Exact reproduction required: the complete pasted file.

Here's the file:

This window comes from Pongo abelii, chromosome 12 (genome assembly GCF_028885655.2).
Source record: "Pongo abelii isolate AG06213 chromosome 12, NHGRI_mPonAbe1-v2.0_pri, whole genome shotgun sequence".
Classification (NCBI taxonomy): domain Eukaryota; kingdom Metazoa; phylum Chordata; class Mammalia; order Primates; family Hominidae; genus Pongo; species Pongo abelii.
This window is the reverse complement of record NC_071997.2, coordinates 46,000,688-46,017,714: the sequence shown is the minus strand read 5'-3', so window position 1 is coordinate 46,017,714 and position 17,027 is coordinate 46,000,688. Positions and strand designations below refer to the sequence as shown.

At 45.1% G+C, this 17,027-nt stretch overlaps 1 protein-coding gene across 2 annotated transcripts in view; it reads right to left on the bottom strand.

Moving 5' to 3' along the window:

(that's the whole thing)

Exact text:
This window comes from Pongo abelii, chromosome 12 (genome assembly GCF_028885655.2).
Source record: "Pongo abelii isolate AG06213 chromosome 12, NHGRI_mPonAbe1-v2.0_pri, whole genome shotgun sequence".
Classification (NCBI taxonomy): domain Eukaryota; kingdom Metazoa; phylum Chordata; class Mammalia; order Primates; family Hominidae; genus Pongo; species Pongo abelii.
This window is the reverse complement of record NC_071997.2, coordinates 46,000,688-46,017,714: the sequence shown is the minus strand read 5'-3', so window position 1 is coordinate 46,017,714 and position 17,027 is coordinate 46,000,688. Positions and strand designations below refer to the sequence as shown.

At 45.1% G+C, this 17,027-nt stretch overlaps 1 protein-coding gene across 2 annotated transcripts in view; it reads right to left on the bottom strand.

Moving 5' to 3' along the window: